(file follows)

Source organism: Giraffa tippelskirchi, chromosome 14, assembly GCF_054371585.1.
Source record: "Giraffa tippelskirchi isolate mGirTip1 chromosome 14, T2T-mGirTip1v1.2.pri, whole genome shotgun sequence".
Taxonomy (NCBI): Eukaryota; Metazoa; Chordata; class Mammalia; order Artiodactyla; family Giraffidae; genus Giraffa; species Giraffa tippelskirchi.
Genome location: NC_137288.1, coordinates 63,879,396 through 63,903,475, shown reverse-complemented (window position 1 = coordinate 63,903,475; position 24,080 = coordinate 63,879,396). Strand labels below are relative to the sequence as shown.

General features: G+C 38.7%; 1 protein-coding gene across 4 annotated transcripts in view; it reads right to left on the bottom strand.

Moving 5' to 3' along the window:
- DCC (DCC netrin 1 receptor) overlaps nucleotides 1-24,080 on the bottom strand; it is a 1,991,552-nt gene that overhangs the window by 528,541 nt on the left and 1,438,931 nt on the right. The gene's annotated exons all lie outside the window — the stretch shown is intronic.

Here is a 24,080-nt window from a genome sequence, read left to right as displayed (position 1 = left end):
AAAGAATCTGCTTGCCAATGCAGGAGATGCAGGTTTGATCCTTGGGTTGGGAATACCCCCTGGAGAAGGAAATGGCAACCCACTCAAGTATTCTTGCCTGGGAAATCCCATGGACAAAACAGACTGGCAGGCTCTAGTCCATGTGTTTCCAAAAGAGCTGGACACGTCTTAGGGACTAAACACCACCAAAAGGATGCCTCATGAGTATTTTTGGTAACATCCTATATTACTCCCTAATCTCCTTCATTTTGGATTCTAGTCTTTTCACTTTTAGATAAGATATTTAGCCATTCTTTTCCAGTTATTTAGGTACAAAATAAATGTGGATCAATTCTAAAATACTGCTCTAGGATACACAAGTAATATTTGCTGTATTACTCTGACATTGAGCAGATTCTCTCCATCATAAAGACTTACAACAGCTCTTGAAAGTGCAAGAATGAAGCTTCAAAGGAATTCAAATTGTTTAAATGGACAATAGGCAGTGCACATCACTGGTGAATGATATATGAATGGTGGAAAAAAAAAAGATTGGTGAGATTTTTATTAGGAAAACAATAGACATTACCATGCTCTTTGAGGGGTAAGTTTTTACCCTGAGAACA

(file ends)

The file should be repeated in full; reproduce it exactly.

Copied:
Source organism: Giraffa tippelskirchi, chromosome 14, assembly GCF_054371585.1.
Source record: "Giraffa tippelskirchi isolate mGirTip1 chromosome 14, T2T-mGirTip1v1.2.pri, whole genome shotgun sequence".
Taxonomy (NCBI): Eukaryota; Metazoa; Chordata; class Mammalia; order Artiodactyla; family Giraffidae; genus Giraffa; species Giraffa tippelskirchi.
Genome location: NC_137288.1, coordinates 63,879,396 through 63,903,475, shown reverse-complemented (window position 1 = coordinate 63,903,475; position 24,080 = coordinate 63,879,396). Strand labels below are relative to the sequence as shown.

General features: G+C 38.7%; 1 protein-coding gene across 4 annotated transcripts in view; it reads right to left on the bottom strand.

Moving 5' to 3' along the window:
- DCC (DCC netrin 1 receptor) overlaps nucleotides 1-24,080 on the bottom strand; it is a 1,991,552-nt gene that overhangs the window by 528,541 nt on the left and 1,438,931 nt on the right. The gene's annotated exons all lie outside the window — the stretch shown is intronic.

Here is a 24,080-nt window from a genome sequence, read left to right as displayed (position 1 = left end):
AAAGAATCTGCTTGCCAATGCAGGAGATGCAGGTTTGATCCTTGGGTTGGGAATACCCCCTGGAGAAGGAAATGGCAACCCACTCAAGTATTCTTGCCTGGGAAATCCCATGGACAAAACAGACTGGCAGGCTCTAGTCCATGTGTTTCCAAAAGAGCTGGACACGTCTTAGGGACTAAACACCACCAAAAGGATGCCTCATGAGTATTTTTGGTAACATCCTATATTACTCCCTAATCTCCTTCATTTTGGATTCTAGTCTTTTCACTTTTAGATAAGATATTTAGCCATTCTTTTCCAGTTATTTAGGTACAAAATAAATGTGGATCAATTCTAAAATACTGCTCTAGGATACACAAGTAATATTTGCTGTATTACTCTGACATTGAGCAGATTCTCTCCATCATAAAGACTTACAACAGCTCTTGAAAGTGCAAGAATGAAGCTTCAAAGGAATTCAAATTGTTTAAATGGACAATAGGCAGTGCACATCACTGGTGAATGATATATGAATGGTGGAAAAAAAAAAGATTGGTGAGATTTTTATTAGGAAAACAATAGACATTACCATGCTCTTTGAGGGGTAAGTTTTTACCCTGAGAACA